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Unit History: RAF Headley Court

RAF Headley Court
Headley Court was an Elizabethan farm house bought by the Cunliffe family, from Tyrell’s Wood, and built into an imposing mansion by Lord Cunliffe, who was Chairman of the Bank of England. During World War II, it was used as the Headquarters for the Canadian Forces in Europe, and since the war, it has been used as a Royal Air Force and Joint Services medical rehabilitation centre. Headley Heath, during this war, was used as a training ground for engineers building airstrips and trench systems, then demolishing them again.
Purchased after World War Two, with money from the Royal Air Force Pilots and Crews Fund, a public collection as a tribute to the deeds of the RAF, Headley Court is now the Defence Services Medical Rehabilitation Centre (DMRC), which aims to return all those service personnel injured or seriously ill to full fitness.
During the 2002 UK Firefighter strike, two Green Goddess fire engines were based at RAF Headley Court. If called upon, the crews would have to wait for Surrey Police to escort them to a fire.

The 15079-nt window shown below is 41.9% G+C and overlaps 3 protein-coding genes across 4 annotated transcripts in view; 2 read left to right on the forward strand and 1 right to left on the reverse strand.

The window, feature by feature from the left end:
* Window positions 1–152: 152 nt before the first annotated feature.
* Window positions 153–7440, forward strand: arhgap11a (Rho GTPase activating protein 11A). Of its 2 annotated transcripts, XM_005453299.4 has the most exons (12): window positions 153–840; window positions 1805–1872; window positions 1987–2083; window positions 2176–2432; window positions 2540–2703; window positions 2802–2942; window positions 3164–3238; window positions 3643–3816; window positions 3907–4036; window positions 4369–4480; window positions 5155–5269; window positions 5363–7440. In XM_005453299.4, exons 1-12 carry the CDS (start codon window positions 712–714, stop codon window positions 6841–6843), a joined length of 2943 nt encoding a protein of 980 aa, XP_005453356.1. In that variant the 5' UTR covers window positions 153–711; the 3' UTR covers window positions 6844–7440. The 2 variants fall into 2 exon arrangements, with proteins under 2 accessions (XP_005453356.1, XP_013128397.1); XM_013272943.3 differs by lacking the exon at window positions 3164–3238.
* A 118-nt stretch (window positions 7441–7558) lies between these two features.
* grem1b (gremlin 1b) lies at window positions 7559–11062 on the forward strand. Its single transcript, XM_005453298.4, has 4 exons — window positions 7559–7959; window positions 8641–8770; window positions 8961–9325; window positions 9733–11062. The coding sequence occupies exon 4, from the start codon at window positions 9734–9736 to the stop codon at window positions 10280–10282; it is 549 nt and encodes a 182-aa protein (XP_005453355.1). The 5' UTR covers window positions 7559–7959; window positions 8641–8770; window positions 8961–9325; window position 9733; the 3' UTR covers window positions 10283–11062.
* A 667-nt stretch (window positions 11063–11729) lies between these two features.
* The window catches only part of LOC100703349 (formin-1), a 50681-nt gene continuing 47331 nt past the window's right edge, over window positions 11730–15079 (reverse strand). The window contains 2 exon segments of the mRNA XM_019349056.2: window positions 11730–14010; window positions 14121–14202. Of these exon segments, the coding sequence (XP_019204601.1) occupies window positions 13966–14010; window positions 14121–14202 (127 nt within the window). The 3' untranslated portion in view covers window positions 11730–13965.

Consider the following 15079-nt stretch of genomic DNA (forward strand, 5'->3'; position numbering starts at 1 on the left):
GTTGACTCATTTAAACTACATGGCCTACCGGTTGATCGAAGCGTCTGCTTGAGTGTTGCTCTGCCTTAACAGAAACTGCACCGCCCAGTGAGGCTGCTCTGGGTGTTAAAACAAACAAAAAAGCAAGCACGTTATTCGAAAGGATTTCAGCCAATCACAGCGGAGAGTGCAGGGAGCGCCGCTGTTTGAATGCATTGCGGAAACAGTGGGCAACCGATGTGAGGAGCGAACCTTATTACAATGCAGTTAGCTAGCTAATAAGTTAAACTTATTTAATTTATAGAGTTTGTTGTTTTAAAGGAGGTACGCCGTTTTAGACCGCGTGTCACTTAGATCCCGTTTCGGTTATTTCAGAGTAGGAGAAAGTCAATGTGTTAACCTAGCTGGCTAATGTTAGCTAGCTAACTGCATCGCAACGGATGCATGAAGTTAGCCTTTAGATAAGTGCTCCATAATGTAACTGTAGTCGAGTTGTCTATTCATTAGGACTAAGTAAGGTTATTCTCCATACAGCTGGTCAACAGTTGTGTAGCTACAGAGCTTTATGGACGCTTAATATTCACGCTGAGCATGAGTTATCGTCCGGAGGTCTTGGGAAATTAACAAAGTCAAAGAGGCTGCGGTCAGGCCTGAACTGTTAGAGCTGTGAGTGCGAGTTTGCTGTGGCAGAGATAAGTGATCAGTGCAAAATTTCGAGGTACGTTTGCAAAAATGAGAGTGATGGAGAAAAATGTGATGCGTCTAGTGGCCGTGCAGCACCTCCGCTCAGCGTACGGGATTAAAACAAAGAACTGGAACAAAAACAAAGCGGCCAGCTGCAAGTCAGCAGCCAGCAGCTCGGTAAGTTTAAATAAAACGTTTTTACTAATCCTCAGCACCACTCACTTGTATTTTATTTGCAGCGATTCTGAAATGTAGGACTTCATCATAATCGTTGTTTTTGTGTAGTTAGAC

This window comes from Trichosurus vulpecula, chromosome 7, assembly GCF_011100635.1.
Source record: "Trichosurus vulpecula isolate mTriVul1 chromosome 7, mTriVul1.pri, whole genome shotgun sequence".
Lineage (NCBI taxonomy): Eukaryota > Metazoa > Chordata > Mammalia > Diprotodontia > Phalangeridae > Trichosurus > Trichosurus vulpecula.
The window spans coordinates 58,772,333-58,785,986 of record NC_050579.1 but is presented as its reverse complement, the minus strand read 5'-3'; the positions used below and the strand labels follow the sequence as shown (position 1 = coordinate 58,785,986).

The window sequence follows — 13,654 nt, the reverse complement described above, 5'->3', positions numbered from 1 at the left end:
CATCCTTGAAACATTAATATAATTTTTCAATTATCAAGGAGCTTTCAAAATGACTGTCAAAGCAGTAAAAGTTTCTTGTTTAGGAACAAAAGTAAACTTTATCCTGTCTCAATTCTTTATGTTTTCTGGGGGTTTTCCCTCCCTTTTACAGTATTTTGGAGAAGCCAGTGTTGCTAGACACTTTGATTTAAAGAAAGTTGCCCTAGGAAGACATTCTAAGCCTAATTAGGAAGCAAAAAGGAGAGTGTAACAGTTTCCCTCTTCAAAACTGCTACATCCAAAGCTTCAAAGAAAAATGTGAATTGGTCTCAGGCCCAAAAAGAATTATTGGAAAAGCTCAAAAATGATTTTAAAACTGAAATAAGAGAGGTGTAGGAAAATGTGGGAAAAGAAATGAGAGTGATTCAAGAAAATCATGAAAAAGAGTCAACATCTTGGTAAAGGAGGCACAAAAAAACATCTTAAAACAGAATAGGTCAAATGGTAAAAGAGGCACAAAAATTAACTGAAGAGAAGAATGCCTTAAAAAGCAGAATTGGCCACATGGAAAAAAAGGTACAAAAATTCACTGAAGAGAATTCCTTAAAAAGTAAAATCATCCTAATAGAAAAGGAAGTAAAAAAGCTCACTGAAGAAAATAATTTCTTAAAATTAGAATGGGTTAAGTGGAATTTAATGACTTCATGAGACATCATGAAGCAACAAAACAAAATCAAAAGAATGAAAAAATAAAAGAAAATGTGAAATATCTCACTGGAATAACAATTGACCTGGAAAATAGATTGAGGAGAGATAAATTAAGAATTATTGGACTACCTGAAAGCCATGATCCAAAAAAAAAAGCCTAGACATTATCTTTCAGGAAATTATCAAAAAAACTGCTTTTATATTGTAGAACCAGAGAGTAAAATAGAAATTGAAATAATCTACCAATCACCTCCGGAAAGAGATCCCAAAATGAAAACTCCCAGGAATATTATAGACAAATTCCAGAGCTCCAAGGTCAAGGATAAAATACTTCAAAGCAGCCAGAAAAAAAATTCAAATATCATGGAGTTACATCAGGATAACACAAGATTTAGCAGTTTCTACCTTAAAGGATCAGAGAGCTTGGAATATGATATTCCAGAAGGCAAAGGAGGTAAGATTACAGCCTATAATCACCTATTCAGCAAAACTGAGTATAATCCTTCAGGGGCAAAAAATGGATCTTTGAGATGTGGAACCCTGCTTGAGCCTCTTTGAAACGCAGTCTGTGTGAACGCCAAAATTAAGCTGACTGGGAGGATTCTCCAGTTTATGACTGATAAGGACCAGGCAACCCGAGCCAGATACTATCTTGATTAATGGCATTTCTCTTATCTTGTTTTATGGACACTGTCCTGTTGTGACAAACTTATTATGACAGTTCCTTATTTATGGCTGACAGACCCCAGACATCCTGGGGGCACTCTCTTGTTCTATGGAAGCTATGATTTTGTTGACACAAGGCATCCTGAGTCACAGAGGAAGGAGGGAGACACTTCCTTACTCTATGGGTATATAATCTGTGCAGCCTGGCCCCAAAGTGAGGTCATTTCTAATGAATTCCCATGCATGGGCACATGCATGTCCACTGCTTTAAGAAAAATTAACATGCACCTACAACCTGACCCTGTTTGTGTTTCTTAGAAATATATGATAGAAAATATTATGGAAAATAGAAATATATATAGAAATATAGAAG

In November 2005, the Prince of Wales and the Duchess of Cornwall visited the centre. They met Major David Bradley of the Princess of Wales’s Royal Regiment, who was given a five per cent chance of survival, after coming under fire from a Rocket Propelled Grenade launcher (RPG) in Basra, southern Iraq in 2004

Memories of RAF Headley Court

(Memories written by members of Forces Reunited)

RAF Headley Court (Medical Rehab) in 1966

Written by Victor Withy

Formerly Sgt/Tech Dennis Taylor (Physiotherapist)at RAF Medical Rehab. Unit & Best-Man to Tony Duncan.

RAF Headley Court, in 1988

Written by Cliff McClelland

Working at Headley gave me an idea for a board game with a sporting bent. I’ve at last done it in time for the Olympics! Take a look at: Phew!
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